Suggestion on Pro Bono Tummy Tuck And/or Breast Reduction? (photo)

I am a single mom looking for someone who does Pro Bono work. I have been to 4 different plastic surgeon to get pricing and all are too much for me. I have tried a research study for tummy tuck and I did not qualify because my tummy tuck is too extreme, I need a full tummy reconstruction the dr. informed me. I weigh about 150 and im 5'7. I really want to find a Dr. with a kind heart who wants to change someones life. If I had the money I would pay myself, but I don't. Someone please help me.

Doctor Answers (5)

Reduced price tummy tuck

+6

Please understand that all plastic surgeons have done enormous amounts of probono work and continue to do so when patients require care for trauma or cancer and cannot pay.  But a tummy tuck is purely elective surgery and the surgeon takes on literally thousands of dollars of their own cost to do the surgery what with paying their nurses, anesthesia, rent, insurance, and all the sutures and products to do the surgery.  In this economy I don't think you will find anyone who is a well qualified plastic surgeon willing to absorb thousands of dollars of unpaid costs to help you out.  But you can contact your regional University hospital and see if they have a plastic surgery training program where cosmetic surgery is done by residents in training for discounted fees.  Good luck.


Seattle Plastic Surgeon
5.0 out of 5 stars 49 reviews

Suggestion on Pro Bono Tummy Tuck And/or Breast Reduction?

+2
Thank you for the question. What patients may not realize is how much “overhead” is associated with performing good quality and safe elective plastic surgery. In other words, there are significant expenses, outside of surgeons fees, associated with these types of operations. Therefore, it will be unlikely that “pro bono” elective plastic surgery will be available to you. Best wishes.

Tom J. Pousti, MD, FACS
San Diego Plastic Surgeon
5.0 out of 5 stars 751 reviews

Suggestion on Pro Bono Tummy Tuck And/or Breast Reduction?

+2

Unfortunately running a surgery practice is quite an expensive proposition, even more so if there is a surgical facility involved. If we had no charge for a procedure then we are actually paying that patient to have surgery since we still have to cover all the costs of supplies, personnel, insurance, utilities and on and on. I think you understand. Many of us do some degree of pro bono work for necessary reconstructive procedures, but not for cosmetic surgery. I tell patients their cosmetic surgery expenses should come from that part of their budget that might go for vacations, etc, not the money for rent and education.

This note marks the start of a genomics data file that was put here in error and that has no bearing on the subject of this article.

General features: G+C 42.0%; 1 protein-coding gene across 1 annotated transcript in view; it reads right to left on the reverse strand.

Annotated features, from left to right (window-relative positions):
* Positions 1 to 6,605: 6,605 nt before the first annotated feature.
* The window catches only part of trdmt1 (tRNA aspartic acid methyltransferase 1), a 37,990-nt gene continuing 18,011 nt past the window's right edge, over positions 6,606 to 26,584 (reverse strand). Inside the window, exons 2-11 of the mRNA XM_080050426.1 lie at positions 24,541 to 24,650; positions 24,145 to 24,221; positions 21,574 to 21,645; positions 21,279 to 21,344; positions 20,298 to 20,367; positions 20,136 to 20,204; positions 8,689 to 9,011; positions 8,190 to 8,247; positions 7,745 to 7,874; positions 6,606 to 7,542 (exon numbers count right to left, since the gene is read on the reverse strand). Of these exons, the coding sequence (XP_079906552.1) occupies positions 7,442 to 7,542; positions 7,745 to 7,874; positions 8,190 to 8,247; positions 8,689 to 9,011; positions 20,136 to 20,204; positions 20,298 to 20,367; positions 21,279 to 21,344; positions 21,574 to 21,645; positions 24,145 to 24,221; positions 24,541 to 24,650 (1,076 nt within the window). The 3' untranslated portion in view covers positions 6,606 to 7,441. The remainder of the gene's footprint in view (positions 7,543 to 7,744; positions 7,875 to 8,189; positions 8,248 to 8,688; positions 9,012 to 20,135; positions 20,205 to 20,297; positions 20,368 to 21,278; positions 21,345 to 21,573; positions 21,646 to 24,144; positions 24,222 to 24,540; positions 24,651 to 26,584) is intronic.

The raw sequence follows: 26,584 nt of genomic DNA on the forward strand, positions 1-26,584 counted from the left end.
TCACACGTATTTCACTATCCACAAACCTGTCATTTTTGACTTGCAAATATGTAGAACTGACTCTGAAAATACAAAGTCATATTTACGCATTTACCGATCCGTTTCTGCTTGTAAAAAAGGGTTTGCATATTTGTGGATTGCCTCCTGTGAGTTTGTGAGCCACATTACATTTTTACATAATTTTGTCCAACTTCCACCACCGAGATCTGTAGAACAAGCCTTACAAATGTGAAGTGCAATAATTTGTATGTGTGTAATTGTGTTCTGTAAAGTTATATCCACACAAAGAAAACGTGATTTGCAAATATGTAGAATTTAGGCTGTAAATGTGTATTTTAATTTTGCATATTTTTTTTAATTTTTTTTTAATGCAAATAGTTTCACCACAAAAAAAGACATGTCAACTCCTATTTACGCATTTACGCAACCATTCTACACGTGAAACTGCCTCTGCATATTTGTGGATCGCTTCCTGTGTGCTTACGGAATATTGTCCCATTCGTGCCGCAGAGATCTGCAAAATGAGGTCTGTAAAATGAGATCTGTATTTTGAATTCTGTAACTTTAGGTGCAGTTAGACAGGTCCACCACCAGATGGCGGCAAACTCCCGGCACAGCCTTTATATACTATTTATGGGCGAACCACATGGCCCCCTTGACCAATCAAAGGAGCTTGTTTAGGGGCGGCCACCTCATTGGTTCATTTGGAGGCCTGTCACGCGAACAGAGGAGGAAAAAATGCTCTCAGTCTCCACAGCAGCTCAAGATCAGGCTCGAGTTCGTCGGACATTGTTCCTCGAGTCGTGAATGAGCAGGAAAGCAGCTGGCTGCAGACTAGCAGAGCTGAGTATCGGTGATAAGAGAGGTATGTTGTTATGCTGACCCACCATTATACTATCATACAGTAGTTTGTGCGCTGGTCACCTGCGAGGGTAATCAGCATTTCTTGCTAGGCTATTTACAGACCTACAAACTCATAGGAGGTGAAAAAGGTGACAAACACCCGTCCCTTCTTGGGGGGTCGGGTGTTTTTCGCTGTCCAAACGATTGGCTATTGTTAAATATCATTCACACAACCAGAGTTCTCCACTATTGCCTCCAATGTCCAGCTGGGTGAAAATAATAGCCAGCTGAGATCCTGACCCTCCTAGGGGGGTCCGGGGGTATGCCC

Ronald V. DeMars, MD
Portland Plastic Surgeon
5.0 out of 5 stars 13 reviews

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Suggestion on Pro Bono Tummy Tuck And/or Breast Reduction?

+2

Dr Rand is more than correct as the costs are out of the surgeon's pocket. For example the costs in my office operating room TOTAL for TT + Breast reduction runs around $5,000! So you can not expect a doctor who you do not even know to offer you a gift of $5K do you??? So just to be devil's advocate I could do ALL this surgery for $5K BUT you need to fly in to MIAMI stay a week than fly back. Just the travel & lodging & local transportation costs would be near $5K. So you would be spending approx. $10K. I'm sure you could find a local CA PS who would do your surgery for $10K. 

Darryl J. Blinski, MD
Miami Plastic Surgeon
4.5 out of 5 stars 62 reviews

ProBono Mommy Makeover?

+1

I echo what my colleagues have said. We all perform probono work in cases of accidents, crime victims, military injuries, and cancer patients. It is not reasonable to expect a plastic surgeon to gift you an elective mommy makeover. Plastic surgery is a luxury and unfortunately not everyone who wants it will be able to afford it. If you are unable to finance your surgery, you may be able to find a resident clinic where prices are greatly reduced.

Matthew Schulman, MD
New York Plastic Surgeon
5.0 out of 5 stars 188 reviews

These answers are for educational purposes and should not be relied upon as a substitute for medical advice you may receive from your physician. If you have a medical emergency, please call 911. These answers do not constitute or initiate a patient/doctor relationship.